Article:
Mrs. Mulhern had no previous experience running a restaurant in 1974 when she opened The Garden at 1617 Spruce St. She started with a tiny bar and a few umbrella-topped tables in a garden. What followed was a restaurant renaissance that continues today.
Kathleen Mulhern, 93, a Philadelphia entrepreneur who helped spark the city’s restaurant renaissance in 1974 by opening a tiny eatery that became famous as The Garden, died Saturday, Feb. 2, of the flu at Thomas Jefferson University Hospital.
Starting with a bar and a few umbrella-topped tables in a garden just off 1617 Spruce St., Mrs. Mulhern, who had no previous experience in running a restaurant, came equipped only with a vision of what she wanted the eatery to be.
That image was informed by trips she had taken to Europe, especially Paris, where she enjoyed wonderful meals, took mental notes, and then taught herself to cook once she arrived home.
Getting financing to start The Garden was not easy, she told the Inquirer in 1980. “No one wanted to talk with me,” she said. “I embarrassed the hell out of people, but I had this vision.”
Mrs. Mulhern soon learned that she was on to something. People began flocking to The Garden, which expanded and began to draw the city’s wealthy and powerful.
“During Mayor Bill Green’s administration, Green and his cabinet would often lunch in the Swan Room, famous for the antique swan decoys,” said Harry Adamson, a former waiter at The Garden. “Philadelphia Museum of Art President Robert Montgomery Scott was at The Garden every day for luncheon at table 28, coming and going from Fairmount on his fold-up bicycle.”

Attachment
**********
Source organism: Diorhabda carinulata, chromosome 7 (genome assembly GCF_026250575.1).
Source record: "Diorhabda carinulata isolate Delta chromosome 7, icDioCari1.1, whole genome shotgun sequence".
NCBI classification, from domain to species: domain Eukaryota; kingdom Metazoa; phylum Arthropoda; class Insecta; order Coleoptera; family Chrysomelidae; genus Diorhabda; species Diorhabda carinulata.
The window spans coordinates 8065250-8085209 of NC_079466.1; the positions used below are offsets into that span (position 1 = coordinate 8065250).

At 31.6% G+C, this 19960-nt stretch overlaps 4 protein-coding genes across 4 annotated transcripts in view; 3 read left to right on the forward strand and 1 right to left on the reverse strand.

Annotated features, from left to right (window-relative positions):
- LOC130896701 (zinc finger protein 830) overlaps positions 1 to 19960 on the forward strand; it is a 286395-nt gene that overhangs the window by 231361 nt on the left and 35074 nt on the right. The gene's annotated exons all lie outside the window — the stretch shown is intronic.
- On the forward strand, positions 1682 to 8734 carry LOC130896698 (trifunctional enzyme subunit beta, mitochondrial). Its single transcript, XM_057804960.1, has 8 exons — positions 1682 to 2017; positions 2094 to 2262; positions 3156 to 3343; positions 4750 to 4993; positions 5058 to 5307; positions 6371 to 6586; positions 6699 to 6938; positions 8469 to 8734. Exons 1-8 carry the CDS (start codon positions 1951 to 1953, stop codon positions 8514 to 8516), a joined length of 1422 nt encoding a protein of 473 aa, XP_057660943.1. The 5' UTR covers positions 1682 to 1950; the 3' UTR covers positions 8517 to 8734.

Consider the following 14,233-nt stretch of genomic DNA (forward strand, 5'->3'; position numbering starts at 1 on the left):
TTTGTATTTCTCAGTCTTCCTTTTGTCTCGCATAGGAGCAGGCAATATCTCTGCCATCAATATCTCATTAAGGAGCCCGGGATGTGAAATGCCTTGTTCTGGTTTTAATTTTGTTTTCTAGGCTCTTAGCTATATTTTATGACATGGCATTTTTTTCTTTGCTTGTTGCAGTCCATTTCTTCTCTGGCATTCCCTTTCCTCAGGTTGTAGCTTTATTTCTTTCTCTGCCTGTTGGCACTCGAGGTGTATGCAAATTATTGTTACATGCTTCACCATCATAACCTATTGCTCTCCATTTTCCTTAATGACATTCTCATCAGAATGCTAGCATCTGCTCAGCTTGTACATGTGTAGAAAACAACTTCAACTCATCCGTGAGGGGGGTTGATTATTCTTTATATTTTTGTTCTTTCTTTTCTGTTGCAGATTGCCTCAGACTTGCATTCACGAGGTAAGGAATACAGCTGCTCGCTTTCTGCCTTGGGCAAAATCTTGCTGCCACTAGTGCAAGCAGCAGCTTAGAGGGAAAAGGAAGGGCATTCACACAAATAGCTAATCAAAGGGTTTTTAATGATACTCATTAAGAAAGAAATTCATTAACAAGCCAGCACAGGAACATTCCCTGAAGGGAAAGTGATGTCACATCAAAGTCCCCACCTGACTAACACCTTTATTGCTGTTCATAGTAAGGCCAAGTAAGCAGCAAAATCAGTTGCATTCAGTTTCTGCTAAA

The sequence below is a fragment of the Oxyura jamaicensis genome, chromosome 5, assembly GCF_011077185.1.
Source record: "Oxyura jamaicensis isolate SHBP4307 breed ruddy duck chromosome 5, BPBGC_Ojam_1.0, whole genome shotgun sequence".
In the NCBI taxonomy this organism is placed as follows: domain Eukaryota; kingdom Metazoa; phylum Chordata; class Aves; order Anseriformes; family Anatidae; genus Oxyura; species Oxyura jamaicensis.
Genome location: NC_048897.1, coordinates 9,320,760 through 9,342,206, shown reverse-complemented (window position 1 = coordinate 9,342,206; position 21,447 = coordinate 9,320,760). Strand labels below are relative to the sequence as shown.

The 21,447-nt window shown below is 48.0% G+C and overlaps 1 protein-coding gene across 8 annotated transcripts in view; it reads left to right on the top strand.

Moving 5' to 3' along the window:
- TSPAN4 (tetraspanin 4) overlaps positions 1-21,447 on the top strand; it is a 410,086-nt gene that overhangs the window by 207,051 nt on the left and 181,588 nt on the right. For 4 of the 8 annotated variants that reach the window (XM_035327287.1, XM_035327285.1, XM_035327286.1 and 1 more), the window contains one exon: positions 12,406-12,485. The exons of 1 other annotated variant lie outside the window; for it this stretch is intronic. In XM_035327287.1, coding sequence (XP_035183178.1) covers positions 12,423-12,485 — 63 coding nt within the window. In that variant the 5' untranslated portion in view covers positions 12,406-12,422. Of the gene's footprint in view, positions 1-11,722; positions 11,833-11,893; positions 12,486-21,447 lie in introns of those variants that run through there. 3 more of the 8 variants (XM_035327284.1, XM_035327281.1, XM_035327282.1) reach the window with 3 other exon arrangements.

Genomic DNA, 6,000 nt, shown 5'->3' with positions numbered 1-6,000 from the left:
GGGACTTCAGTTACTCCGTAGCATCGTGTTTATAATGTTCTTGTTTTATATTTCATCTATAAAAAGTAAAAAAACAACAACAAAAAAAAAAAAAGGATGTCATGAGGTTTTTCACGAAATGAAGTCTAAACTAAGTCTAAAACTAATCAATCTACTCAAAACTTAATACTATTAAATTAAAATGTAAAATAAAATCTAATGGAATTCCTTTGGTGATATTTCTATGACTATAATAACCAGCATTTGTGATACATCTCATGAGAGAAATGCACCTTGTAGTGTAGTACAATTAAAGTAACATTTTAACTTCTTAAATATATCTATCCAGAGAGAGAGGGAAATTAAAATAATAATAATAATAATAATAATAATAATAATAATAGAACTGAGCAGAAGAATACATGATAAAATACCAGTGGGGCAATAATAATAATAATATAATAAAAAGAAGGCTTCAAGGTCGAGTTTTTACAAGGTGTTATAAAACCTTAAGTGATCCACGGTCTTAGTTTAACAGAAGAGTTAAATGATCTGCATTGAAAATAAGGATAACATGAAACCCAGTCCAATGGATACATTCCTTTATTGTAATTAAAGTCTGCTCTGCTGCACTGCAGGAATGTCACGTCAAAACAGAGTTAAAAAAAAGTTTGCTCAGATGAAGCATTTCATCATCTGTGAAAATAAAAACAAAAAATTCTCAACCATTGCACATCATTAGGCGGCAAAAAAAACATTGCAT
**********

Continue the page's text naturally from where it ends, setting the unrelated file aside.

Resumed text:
By 1980, local columnists such as Mike Shoup began to take note. “Today, you can dine at The Garden, and it takes no twist of the arm to conclude that it’s one of the city’s best,” he wrote in the Inquirer. “My personal feeling is that The Garden and its contemporaries, more than any other factor, are what have given the city its new image and character.”
Tina Pappajohn, Mrs. Mulhern’s assistant, said The Garden was “one of the early renaissance restaurants in Philadelphia that changed the whole world here.”
Mrs. Mulhern and her staff worked diligently to make the food and dining experience memorable. “All the mirrors and glass sparkled, the copper gleamed, the food was uncommonly beautiful and delicious,” Pappajohn said. “Every effort was made to remove every bone from every fish.”
“Some male waiters thought she was a terror, but she was a perfectionist,” said Adamson. “The food, wine, flowers, atmosphere, service, and the waiter's aprons and oxford shirts had to be first-rate.”
Adamson said The Garden was like a finishing school for the restaurant business, where the employees could learn about food, fine wine, and gracious service. “And the beautiful French wallpaper was incredible,” he said.
Born and reared at 58th and Kingsessing Streets in Southwest Philadelphia, Mrs. Mulhern attended public schools. She learned culinary skills “by loving to eat and going to France,” Pappajohn said.
Early in her career, she married Mike Mullane, but they soon divorced. They had no children.
The Garden closed after a fire in 2000. Mrs. Mulhern was the proprietor of another restaurant, Harry’s Bar and Grill, which opened in 1985 at 22 S. 18th St. It closed in the mid-1990s.
Mrs. Mulhern was a quiet philanthropist. She supported an elementary school in North Philadelphia and supplied pianos for a charter school so music students there could play. She supported the Philadelphia Museum of Art and helped back the move of the Barnes Museum from Merion to the Benjamin Franklin Parkway.
She gave money to the Free Library of Philadelphia and the Athenaeum of Philadelphia, a special collections library. She was a member of the Franklin Inn Club and the Shakespeare Society of Philadelphia.
“She was an ardent advocate of the city,” Pappajohn said.
There were no survivors. No funeral is planned.
Memorial donations may be made to Philabundance via
or to Planned Parenthood Southeastern Pennsylvania via www.weareplannedparenthoodaction.org.